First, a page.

Moy Yat (1938-2001) was a martial artist who personified the expression, “erudition and martialism complement each other”. In 1957, he became a a disciple of the legendary Ving Tsun System Kung Fu master Ip Man (1893-1972).

Similar with samurai Miyamoto Musashi’s example, from his experience in the Martial Arts, Moy Yat was able to express his Kung Fu in the Fine Arts.

Considered by Ip Man Museum, a Chinese Government entity, to be “a genius in Chinese painting and calligraphy”, Moy Yat was a highly sought-after artist with an unique style, he was also a consultant for the American Museum of Natural History.

As a sculptor of stone chops, considered to be one of the most sophisticated of the Chinese arts, since it includes calligraphy, sculpting, and design, Moy Yat confectioned his greatest work: the “Ving Tsun Kuen Kuit” that is made up of 51 chops. This collection includes the genealogy, the ancestry, the martial sayings, the domains, and some key devices of the Ving Tsun System.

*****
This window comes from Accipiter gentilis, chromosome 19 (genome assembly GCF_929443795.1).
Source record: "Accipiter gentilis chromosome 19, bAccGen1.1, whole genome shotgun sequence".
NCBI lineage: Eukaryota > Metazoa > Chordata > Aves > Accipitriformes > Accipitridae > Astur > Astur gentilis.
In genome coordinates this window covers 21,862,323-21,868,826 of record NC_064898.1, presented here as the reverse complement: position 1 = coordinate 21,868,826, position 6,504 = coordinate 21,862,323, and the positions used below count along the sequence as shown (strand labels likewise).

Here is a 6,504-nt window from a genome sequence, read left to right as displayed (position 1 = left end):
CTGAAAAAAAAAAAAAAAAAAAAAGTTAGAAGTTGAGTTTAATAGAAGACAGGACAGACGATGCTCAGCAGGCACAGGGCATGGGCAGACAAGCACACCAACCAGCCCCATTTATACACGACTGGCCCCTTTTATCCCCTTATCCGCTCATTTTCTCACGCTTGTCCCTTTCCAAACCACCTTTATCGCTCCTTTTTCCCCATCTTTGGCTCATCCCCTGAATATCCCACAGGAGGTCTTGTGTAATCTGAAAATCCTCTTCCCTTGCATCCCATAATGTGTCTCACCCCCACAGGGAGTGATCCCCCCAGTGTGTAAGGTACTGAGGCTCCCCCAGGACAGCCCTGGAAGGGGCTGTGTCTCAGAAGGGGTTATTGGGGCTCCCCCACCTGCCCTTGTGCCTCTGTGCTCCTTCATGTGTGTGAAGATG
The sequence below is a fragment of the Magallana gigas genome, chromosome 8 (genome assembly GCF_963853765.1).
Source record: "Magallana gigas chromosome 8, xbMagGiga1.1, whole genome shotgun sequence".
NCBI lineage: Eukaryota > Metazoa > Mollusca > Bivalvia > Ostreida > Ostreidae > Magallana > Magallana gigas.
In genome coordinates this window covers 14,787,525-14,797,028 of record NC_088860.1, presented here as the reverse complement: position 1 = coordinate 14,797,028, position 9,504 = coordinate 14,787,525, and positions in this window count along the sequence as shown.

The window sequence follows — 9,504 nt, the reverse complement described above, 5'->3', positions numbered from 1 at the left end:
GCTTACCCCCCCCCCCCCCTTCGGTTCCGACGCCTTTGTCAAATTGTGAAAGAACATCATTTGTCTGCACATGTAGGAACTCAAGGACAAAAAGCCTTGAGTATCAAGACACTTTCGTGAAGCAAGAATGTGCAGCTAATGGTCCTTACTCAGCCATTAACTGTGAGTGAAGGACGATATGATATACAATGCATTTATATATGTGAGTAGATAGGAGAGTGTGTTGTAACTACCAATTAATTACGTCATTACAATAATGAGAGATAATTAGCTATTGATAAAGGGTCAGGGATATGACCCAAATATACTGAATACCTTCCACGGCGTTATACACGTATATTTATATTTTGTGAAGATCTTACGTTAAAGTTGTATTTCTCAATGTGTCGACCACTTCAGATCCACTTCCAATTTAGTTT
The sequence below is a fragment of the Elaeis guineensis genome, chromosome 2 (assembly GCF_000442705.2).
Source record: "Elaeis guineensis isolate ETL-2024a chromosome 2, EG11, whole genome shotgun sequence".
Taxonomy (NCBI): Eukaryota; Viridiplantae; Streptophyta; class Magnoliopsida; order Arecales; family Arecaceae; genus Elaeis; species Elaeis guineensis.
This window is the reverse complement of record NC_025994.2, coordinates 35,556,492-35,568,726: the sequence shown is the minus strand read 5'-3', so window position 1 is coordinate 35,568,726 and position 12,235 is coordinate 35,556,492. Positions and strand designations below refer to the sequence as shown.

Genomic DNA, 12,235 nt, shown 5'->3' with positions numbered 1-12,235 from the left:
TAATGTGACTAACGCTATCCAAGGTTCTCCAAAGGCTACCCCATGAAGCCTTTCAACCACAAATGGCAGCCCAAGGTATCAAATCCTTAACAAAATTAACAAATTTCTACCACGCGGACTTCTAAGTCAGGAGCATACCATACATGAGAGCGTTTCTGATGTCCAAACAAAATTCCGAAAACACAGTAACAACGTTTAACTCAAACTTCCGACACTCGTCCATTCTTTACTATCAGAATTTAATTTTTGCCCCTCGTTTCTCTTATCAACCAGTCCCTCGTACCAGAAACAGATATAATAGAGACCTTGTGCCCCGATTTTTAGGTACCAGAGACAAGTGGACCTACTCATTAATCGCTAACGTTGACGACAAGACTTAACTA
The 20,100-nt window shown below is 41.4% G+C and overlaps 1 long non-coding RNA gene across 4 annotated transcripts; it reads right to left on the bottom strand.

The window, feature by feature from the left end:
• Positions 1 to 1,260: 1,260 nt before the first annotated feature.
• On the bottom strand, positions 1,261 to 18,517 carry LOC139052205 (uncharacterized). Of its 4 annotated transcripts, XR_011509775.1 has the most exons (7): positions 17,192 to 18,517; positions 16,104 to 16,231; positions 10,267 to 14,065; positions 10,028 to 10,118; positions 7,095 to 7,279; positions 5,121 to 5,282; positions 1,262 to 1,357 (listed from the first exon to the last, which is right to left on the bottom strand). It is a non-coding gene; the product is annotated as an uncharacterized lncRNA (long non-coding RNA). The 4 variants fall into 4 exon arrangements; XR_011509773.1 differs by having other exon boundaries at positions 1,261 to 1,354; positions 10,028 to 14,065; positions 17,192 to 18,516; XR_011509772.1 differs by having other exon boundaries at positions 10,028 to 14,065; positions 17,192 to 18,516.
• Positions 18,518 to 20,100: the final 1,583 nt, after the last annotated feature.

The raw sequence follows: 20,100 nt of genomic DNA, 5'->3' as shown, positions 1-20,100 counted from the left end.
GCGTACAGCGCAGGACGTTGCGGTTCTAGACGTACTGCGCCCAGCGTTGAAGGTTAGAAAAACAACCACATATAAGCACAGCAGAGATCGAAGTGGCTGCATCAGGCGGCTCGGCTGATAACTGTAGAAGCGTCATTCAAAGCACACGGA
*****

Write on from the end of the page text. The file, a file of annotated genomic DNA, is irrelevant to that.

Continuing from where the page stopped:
Recognized by the American magazine Inside Kung Fu, as one of the “greatest martial arts teacher of all times”, Moy Yat left an important legacy, where the martial arts experience extends itself to daily life conduct, making human activity more intelligent, and therefore, richer. He denominated this process as Kung Fu Life.

Always alert to generating conditions to evolve his legacy for future generations, Moy Yat wrote many books, produced dozens of videos, and gave hundreds of demonstrative lectures all emphasizing the importance of the broader meaning of Kung Fu.